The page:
Asylum seekers at the reception centre for refugees in Kirkenes, near Norway’s border with Russia in the north. Many of these newcomers have experienced battle and need to be followed up psychologically. Research shows that the refugees are not given the psychological assistance many of them desperately need. (Photo: Cornelius Poppe, Scanpix)

Refugees’ mental health must be dealt with

Many refugees are on the brink of developing serious mental illnesses. Bad things can happen if they are left to deal with traumas on their own.

We know that many of the refugees who come to Norway have been exposed to war and abuse. The way they are received in Norway has a major impact on whether they develop mental illnesses, claim two researchers who treat traumatised refugees.

“Experience has taught us plenty about what kind of burdens the refugees bear and what needs must be attended to for success in preventing them from developing an illness,” says Birgit Lie.

She works at the hospital’s Specialist Clinic for Trauma and Psychosomatics. Her research has included treatment of Bosnian and Kosovo Albanian refugees and helping them tackle their psychological injuries after experiencing war and torture.

Her study showed that very few of these refugees receive help for their problems.

A lag of 11 years
Birgit Lie treats refugees with traumas after wars and terrorist attacks at the Hospital of Southern Norway. She thinks the health system alone will be unable to help all the large influx of refugees with all their mental problems. Non-professionals, regular citizens, need to lend a hand. (Photo: Hospital of Southern Norway)

Sverre Varvin, a professor at Oslo and Akershus University College (HiOA), is running a study of traumatised refugees. A distressing find involves the follow-ups of persons who have been in bloody combat situations and subjected to torture.

“We have found that on average it takes 11 years from refugees’ arrival in Norway until they enter treatment.”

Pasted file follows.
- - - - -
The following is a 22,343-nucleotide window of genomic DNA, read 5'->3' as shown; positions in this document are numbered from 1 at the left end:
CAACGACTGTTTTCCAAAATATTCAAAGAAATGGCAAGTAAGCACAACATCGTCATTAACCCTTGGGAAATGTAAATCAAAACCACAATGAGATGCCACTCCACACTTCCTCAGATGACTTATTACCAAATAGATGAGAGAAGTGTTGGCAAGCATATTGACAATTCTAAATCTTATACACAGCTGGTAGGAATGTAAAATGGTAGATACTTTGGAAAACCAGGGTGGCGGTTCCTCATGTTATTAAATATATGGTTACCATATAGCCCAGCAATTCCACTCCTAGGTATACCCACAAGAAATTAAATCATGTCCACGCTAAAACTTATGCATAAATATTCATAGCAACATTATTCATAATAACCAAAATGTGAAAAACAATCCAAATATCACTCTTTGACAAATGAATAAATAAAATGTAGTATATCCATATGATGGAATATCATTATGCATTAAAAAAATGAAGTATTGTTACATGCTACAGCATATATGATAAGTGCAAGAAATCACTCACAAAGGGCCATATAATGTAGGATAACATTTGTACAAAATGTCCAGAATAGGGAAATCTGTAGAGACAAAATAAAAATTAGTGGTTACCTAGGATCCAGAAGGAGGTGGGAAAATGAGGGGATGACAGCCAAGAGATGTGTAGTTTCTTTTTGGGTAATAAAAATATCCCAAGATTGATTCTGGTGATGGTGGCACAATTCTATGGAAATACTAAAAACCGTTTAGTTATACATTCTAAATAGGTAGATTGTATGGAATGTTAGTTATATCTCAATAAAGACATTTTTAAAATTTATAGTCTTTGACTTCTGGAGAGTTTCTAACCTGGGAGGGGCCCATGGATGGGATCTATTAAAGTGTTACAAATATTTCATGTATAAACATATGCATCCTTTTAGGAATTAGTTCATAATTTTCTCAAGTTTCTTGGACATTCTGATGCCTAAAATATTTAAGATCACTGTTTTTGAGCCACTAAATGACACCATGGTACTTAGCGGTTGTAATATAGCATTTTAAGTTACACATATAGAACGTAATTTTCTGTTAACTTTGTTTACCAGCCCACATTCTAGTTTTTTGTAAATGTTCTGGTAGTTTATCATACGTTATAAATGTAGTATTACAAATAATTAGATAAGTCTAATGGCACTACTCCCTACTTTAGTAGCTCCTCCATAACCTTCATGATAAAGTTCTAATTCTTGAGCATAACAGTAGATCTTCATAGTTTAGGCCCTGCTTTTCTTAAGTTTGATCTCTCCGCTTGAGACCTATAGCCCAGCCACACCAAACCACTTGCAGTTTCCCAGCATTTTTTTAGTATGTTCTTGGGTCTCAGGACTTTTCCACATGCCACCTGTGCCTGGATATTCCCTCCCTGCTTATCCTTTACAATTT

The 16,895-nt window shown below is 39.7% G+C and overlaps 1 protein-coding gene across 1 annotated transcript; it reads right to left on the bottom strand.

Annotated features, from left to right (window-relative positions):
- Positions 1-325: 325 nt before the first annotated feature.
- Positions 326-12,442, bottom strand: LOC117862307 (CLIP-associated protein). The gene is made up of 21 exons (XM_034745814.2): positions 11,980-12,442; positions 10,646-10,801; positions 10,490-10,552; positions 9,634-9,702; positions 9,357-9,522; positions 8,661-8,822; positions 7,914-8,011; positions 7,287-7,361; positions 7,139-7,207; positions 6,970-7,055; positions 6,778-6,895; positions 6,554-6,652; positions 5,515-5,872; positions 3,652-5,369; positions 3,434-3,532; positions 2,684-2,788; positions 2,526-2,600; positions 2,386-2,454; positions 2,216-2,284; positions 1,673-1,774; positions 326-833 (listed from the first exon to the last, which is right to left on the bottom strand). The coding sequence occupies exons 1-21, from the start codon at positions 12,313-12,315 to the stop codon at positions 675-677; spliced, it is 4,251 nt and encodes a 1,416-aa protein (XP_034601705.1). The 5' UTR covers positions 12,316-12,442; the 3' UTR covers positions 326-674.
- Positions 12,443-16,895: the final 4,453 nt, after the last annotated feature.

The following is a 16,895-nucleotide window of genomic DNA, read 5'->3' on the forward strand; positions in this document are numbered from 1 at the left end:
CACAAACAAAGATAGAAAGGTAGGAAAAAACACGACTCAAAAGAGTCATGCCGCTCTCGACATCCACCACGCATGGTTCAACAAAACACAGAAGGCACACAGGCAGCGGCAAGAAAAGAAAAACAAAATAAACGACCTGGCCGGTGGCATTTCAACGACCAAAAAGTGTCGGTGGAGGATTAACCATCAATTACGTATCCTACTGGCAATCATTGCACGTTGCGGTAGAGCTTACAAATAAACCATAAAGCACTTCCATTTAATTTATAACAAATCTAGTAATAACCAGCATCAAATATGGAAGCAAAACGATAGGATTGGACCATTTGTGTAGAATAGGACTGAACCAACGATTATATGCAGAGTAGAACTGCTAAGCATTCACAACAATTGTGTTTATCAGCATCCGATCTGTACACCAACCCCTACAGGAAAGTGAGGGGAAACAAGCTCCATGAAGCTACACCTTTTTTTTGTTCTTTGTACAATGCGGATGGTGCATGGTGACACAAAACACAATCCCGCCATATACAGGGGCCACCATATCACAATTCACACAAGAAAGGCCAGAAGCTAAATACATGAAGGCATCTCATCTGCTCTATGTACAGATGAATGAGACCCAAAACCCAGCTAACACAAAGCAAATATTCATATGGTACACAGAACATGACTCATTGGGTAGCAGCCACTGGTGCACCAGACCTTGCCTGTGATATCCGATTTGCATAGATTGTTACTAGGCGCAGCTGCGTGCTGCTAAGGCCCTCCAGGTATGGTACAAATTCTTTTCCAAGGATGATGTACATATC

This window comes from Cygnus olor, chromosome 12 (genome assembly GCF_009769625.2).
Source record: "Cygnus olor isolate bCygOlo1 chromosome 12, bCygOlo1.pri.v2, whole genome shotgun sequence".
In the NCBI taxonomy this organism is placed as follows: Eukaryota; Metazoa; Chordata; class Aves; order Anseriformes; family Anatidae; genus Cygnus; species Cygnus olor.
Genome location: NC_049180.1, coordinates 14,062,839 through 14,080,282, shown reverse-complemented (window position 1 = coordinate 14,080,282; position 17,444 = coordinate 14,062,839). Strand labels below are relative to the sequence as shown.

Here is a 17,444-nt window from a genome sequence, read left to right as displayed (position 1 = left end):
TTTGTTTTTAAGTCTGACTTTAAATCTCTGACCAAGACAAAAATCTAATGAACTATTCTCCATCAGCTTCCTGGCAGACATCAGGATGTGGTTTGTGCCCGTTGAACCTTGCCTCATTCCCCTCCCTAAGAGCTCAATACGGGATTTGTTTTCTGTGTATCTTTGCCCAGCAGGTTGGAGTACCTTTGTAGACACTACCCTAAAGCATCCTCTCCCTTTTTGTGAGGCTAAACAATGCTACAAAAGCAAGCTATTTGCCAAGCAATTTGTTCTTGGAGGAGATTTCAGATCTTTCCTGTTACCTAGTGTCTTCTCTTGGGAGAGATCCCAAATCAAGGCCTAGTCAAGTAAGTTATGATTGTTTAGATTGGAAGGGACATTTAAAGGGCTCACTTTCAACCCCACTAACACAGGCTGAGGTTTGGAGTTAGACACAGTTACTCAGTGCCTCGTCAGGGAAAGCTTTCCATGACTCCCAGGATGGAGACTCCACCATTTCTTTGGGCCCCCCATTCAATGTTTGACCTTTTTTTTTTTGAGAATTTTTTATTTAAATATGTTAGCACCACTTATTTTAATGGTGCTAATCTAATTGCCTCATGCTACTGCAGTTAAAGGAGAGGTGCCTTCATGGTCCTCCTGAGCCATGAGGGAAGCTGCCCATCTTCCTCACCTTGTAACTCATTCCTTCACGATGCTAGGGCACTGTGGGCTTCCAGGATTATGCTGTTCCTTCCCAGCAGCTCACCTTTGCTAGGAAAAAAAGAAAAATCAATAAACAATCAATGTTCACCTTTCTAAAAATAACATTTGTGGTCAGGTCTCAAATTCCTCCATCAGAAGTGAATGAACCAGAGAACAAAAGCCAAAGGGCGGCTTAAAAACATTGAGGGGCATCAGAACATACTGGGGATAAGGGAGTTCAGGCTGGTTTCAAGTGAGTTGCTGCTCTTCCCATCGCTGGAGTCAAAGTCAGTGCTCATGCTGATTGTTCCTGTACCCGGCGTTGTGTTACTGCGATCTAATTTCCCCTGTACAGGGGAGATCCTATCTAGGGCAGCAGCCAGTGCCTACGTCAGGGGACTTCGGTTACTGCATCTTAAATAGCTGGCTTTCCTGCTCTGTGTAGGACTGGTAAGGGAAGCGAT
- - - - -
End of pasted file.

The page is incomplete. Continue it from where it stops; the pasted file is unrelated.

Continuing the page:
He says it is important to start providing treatment much sooner. Health checks should be quickly initiated to chart whether persons are at risk of developing mental illnesses. 

“The Norwegian Directorate of Health has not implemented tangible measures as far as I’m aware. Nor have they contacted us as professionals about what they should do. Even though it is known that intervening as early as possible is crucial for the prognosis.”

Sverre Varvin thinks the health service needs to hurry up and start screening refugees to see which ones are especially likely to develop serious mental problems related to their experiences of war and their escapes to safety. (Photo: HiOA)

Pregnant women and single mothers should be quickly identified. An important step is to prevent poor contact between mother and child, which in turn can lead to serious health problems. Another urgent issue is to find out early which refugees have been subjected to torture.

Heavy costs of procrastination

Refugees who are in danger of aftereffects from acute traumas should get information about what is in store for them. The body’s defence mechanisms let down their guard once they are safe and secure in a Nordic country, and this is when mental illnesses can set in, according to the trauma researcher.